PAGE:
On June 11, 2024, the Ohio Legislative Black Caucus (OLBC) held a press conference highlighting the group’s legislative priorities, which included the death penalty as a key concern. Noting “the racial cycle of injustice perpetrated by the death penalty,” State Representative Terrence Upchurch, who is also the president of the OLBC, insisted that legislative leadership move toward “dismantling this flawed system and establishing a new legacy of equality and justice in Ohio.”

Rep. Upchurch and other members of the OLBC espoused many of the key takeaways from the Death Penalty Information Center’s latest report, Broken Promises: How a History of Racial Violence and Bias Shaped Ohio’s Death Penalty. Chief among their concerns were the race of victim effect and the potential for innocent people to be sentenced to death due to bias among prosecutors, judges, and juries. As noted in Broken Promises, homicides involving white female victims are six times more likely to result in an execution than homicides involving Black victims. The report also revealed that innocent Black Ohioans collectively spent nearly 200 years on death row for crimes they did not commit. The stories included in the report underscore the OLBC’s concerns about racial bias tainting capital proceedings. Jurors, expert witnesses, and attorneys who made overtly racist statements participated in sentencing multiple Black Ohioans to death.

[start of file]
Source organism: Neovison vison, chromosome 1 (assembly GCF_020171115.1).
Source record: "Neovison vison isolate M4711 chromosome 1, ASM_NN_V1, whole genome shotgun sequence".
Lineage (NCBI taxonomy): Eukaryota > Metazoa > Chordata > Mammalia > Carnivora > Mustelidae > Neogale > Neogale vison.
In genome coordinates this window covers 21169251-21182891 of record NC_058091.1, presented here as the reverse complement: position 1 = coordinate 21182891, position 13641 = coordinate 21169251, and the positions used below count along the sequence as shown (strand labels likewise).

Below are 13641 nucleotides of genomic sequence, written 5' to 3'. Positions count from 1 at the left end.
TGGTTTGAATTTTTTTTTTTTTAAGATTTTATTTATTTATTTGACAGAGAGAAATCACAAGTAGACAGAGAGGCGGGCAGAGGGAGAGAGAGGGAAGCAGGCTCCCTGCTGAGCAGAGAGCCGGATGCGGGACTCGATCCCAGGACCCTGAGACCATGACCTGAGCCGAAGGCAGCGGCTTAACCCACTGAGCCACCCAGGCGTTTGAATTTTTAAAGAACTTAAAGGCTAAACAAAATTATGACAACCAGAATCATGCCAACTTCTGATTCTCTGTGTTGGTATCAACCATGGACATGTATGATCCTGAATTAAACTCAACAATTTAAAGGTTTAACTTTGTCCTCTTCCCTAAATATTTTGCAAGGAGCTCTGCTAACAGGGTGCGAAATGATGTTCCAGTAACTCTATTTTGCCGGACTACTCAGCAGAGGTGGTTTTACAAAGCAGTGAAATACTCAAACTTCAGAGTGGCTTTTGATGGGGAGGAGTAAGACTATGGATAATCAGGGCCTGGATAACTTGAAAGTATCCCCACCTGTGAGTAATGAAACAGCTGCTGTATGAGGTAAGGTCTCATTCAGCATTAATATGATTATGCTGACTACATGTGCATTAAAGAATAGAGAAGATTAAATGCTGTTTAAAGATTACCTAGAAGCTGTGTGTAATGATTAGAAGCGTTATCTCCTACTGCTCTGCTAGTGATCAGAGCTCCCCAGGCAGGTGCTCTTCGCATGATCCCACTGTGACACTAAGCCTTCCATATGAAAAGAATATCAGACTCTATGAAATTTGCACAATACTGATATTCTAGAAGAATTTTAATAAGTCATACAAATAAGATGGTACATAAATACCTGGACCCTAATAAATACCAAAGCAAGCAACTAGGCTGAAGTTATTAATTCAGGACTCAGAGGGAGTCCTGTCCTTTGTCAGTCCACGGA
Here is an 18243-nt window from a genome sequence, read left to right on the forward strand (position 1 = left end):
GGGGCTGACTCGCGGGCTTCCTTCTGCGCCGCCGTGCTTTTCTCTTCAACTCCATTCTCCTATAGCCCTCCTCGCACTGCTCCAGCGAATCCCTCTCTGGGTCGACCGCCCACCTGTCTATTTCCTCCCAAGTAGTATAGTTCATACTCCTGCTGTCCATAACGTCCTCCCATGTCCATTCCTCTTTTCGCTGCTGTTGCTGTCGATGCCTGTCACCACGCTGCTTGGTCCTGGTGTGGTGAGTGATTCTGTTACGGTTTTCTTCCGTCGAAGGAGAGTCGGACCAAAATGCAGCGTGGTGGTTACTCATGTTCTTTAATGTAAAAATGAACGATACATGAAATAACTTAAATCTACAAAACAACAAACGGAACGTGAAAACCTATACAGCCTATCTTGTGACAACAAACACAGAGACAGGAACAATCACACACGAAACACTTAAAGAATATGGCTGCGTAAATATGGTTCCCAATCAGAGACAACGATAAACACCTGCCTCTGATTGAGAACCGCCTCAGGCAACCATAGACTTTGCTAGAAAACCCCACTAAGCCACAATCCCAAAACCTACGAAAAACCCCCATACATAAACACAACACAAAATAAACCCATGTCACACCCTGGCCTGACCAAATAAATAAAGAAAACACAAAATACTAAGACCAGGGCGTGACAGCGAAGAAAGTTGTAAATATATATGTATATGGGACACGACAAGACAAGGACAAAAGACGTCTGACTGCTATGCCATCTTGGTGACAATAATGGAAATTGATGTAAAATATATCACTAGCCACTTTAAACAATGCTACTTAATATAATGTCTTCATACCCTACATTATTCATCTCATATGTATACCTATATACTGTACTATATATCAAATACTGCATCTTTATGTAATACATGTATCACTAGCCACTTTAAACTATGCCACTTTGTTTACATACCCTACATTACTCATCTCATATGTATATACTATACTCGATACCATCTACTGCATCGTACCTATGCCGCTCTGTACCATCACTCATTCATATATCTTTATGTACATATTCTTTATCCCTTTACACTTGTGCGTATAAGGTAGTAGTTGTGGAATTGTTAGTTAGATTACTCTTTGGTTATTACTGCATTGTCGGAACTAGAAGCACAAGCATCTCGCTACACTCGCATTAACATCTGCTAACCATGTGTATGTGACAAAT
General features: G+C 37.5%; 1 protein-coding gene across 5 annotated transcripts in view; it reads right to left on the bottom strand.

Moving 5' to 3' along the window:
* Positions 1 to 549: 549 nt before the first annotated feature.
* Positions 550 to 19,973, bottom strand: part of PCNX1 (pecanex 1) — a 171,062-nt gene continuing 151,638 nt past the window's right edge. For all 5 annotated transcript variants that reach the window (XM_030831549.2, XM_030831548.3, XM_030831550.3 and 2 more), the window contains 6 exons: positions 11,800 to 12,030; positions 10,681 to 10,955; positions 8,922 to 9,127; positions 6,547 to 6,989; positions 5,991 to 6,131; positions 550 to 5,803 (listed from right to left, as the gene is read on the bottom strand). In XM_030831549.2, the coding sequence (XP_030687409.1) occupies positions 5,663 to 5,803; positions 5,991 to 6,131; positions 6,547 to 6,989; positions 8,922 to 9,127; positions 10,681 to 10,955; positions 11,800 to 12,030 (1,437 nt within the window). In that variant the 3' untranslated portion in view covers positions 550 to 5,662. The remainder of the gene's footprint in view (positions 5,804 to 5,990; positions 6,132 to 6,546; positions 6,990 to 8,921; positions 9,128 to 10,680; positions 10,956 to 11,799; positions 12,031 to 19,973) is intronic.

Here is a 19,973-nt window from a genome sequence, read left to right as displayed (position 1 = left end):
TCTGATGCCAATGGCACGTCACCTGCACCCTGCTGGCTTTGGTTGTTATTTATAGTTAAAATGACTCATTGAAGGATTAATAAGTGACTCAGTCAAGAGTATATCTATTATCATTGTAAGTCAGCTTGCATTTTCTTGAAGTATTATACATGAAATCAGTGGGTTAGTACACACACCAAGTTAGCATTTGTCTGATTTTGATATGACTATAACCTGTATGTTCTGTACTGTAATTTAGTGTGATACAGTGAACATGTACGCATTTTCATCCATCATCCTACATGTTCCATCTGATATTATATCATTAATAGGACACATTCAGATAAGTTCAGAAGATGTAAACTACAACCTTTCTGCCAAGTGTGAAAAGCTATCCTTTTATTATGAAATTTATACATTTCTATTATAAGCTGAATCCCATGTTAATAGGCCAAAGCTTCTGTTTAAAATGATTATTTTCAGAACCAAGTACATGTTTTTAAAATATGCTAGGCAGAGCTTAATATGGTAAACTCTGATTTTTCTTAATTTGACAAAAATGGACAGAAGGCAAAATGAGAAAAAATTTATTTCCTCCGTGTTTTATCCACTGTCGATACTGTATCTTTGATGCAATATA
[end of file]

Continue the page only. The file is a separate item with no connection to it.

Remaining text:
“Ohio’s death penalty system reflects a legacy of racial violence and bias,” said Rep. Upchurch. “Black defendants face a prejudiced process, making a fair trial nearly impossible.” Senate Bill 101 and House Bill 259, both advocating for death penalty abolition, have bipartisan support in both chambers. Neither bill has progressed since being referred to committee in 2023.